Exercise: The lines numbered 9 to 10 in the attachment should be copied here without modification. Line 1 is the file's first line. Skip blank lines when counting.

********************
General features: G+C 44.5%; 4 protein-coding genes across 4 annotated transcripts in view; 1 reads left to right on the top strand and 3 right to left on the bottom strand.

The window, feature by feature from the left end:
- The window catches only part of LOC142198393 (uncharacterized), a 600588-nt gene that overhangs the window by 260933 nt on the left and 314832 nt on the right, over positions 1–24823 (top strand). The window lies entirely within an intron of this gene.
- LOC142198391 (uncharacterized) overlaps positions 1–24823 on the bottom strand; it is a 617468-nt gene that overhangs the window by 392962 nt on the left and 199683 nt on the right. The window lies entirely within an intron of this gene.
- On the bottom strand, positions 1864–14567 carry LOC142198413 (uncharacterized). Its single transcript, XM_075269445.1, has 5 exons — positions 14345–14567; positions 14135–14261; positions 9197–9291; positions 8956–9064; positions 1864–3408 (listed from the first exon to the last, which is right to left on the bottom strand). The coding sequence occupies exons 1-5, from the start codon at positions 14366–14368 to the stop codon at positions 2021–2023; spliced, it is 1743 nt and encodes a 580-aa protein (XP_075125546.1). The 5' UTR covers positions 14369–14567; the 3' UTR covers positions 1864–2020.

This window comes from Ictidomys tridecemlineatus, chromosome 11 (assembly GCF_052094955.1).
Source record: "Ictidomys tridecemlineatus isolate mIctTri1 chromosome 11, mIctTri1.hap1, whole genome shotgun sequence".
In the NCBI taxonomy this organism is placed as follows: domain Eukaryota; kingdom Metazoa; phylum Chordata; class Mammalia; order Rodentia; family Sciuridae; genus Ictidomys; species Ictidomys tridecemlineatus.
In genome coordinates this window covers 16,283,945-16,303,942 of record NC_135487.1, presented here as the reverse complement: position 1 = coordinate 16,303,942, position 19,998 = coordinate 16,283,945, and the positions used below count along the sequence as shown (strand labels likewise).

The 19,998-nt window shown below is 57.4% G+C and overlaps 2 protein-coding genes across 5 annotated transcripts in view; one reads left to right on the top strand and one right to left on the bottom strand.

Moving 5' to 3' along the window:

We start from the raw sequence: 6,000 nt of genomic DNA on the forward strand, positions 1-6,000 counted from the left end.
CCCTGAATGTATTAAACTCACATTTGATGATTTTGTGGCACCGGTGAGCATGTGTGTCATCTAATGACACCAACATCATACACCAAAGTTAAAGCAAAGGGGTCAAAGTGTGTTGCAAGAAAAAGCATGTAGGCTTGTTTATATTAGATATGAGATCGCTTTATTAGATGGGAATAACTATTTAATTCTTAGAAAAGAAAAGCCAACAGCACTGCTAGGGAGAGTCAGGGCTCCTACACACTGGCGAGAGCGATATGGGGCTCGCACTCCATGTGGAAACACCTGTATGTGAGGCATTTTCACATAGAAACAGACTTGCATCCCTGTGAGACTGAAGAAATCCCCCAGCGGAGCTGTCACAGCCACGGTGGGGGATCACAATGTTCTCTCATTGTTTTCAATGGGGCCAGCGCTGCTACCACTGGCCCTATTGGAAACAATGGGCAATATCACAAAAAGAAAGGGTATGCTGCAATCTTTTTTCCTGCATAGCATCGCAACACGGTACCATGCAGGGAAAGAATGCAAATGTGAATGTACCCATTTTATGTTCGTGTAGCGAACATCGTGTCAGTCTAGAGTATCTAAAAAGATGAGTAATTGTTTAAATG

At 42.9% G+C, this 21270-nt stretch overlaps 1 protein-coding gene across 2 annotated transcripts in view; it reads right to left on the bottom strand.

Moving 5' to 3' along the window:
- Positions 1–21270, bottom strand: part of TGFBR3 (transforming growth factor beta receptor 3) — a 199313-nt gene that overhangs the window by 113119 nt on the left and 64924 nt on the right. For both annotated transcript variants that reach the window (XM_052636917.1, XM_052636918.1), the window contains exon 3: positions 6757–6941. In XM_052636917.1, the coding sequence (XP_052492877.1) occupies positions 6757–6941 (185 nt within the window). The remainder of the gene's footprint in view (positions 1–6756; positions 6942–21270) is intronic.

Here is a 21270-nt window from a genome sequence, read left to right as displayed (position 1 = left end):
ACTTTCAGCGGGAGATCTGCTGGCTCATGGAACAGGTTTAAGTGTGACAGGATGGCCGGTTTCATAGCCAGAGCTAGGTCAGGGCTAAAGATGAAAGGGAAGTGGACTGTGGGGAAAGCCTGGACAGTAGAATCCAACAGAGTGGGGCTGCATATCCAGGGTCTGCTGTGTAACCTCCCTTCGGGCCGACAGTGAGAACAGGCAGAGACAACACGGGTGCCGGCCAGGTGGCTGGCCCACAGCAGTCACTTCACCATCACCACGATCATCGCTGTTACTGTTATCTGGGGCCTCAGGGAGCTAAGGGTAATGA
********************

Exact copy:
In genome coordinates this window covers 16,283,945-16,303,942 of record NC_135487.1, presented here as the reverse complement: position 1 = coordinate 16,303,942, position 19,998 = coordinate 16,283,945, and the positions used below count along the sequence as shown (strand labels likewise).

The 19,998-nt window shown below is 57.4% G+C and overlaps 2 protein-coding genes across 5 annotated transcripts in view; one reads left to right on the top strand and one right to left on the bottom strand.